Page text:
CDC Sees Bogus Mold Testing

Fears about toxic mold have spawned unqualified and useless testing, both of buildings and people, the US Centers for Disease Control and Prevention says. In a case history of an incident last year, Melody Kawamoto and Elena Page MD describe a costly case that yielded no proof of mold.

Fears about toxic mold have sometimes spawned useless testing, both of buildings and people, the US Centers for Disease Control and Prevention says. The implication for practioners is that they should be aware that patients may have sought unrecognized direct-to-consumer laboratory tests of questionable diagnostic value.

In a case history of an incident last year, Melody Kawamoto and Elena Page MD describe a costly case that yielded no proof of mold.

The story involved a woman who had taken a “prolonged absence” from work for symptoms she said involved multiple organs. After an online search she decided her problems might be due to exposure to mold and she found a company that offered to test her urine for exposure to mold.

The authors note that the laboratory then tested for mycotoxins—metabolites of some fungi. These organisms are commonly found in many foods and in the urine of healthy people. “Mycotoxin levels that predict disease have not been establish,” the researchers wrote, “Urine mycotoxin tests are not approved by the FDA for accuracy or for clinical use.”

Nevertheless, the laboratory report found informed the woman that she had “an unusually high level of mycotoxins present." It also referred her to a clinic that advertised it specialized in treating mold exposure and where practitioners prescribed questionable treatments. Those included giving her a prescription for an antifungal medication. The authors note that these medications “are used to treat fungal infections, not illnesses caused by toxins produced by fungi.” Further, she was advised to eat only canned chicken and rice for 3 days.

Web sites offering advice on mold exposure theorize that mold needs to be "starved" in the body and that people who fear they have been exposed should avoid eating any foods that mold can grow on. She was also told to try other nonstandard treatments, like “bowel evacuation or hydrocolonic irrigation cupping therapy, an ionic nasal spray,” the authors wrote.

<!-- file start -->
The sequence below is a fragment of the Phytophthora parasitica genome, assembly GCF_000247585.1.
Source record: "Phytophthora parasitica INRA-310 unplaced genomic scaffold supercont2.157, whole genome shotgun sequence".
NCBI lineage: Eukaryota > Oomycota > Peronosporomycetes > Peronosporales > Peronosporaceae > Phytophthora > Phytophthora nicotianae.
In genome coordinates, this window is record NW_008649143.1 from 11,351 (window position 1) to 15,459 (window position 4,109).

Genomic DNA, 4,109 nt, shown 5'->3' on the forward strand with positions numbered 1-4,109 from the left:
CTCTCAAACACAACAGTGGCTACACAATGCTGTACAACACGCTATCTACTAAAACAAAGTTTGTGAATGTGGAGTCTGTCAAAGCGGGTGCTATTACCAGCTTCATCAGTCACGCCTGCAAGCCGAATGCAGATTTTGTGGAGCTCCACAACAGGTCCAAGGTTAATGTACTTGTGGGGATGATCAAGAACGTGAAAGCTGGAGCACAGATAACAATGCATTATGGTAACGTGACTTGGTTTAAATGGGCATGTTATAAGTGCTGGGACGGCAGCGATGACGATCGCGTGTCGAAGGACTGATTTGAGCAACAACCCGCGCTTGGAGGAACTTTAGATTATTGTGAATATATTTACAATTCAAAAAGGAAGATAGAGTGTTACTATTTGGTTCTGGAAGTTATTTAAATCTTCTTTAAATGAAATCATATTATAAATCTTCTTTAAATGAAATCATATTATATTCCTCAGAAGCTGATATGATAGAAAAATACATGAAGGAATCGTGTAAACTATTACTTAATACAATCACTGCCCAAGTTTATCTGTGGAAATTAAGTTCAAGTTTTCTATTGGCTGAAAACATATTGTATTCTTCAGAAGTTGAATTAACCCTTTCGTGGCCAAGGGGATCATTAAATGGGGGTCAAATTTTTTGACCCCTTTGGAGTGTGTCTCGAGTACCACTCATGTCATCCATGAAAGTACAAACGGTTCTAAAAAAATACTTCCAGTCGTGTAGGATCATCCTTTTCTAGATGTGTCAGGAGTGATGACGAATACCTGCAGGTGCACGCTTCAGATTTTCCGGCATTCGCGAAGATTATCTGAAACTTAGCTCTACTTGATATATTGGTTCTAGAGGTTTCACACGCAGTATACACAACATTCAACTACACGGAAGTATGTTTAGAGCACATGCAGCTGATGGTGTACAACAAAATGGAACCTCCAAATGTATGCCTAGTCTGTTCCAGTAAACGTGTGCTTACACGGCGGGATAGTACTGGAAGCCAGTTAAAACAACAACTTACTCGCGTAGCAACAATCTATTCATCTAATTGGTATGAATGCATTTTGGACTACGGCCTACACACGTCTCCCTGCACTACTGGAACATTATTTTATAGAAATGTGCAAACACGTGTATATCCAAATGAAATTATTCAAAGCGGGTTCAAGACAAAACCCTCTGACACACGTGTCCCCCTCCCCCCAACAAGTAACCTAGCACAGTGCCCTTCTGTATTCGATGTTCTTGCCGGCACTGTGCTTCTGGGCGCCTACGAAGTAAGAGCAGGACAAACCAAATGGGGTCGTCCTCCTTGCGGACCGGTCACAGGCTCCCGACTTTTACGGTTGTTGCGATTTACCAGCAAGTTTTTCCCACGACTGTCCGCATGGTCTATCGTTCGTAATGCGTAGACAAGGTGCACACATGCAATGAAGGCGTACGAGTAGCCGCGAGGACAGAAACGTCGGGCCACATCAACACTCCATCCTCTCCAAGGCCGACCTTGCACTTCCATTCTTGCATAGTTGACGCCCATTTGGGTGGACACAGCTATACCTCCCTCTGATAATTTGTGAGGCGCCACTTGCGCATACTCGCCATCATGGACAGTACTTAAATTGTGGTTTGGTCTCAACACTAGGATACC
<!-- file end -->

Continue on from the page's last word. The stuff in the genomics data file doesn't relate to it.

The woman returned to work. At that point, her union demanded that the work site be tested for mold. Word spread among other employees who then began reporting that they thought they might have been exposed to toxic mold.

The remediation involved removing drywall, carpet and ceiling tiles in the worker’s office, at a cost to them employer of $25,000, the authors wrote.

No visible signs of mold or moisture were found.

In concluding its cautionary tale, the researchers noted that “persons using direct-to-consumer laboratory tests that have bot been approved by the FDA for iagnositc purposes, and their health care providers, need to understand that these tests might not be valid or clinically useful.

To check for mold, the CDC says visual inspection should be the first step and that difficult to examine spaces can be tested with a borescope to make a small hole. Moisture meters can measure the degree of wetness in building materials.

The CDC also recommends that when workers have concerns about mold exposure they should contact their union (if they have one) the step that led to the apparently unncessary destruction of the woman's office.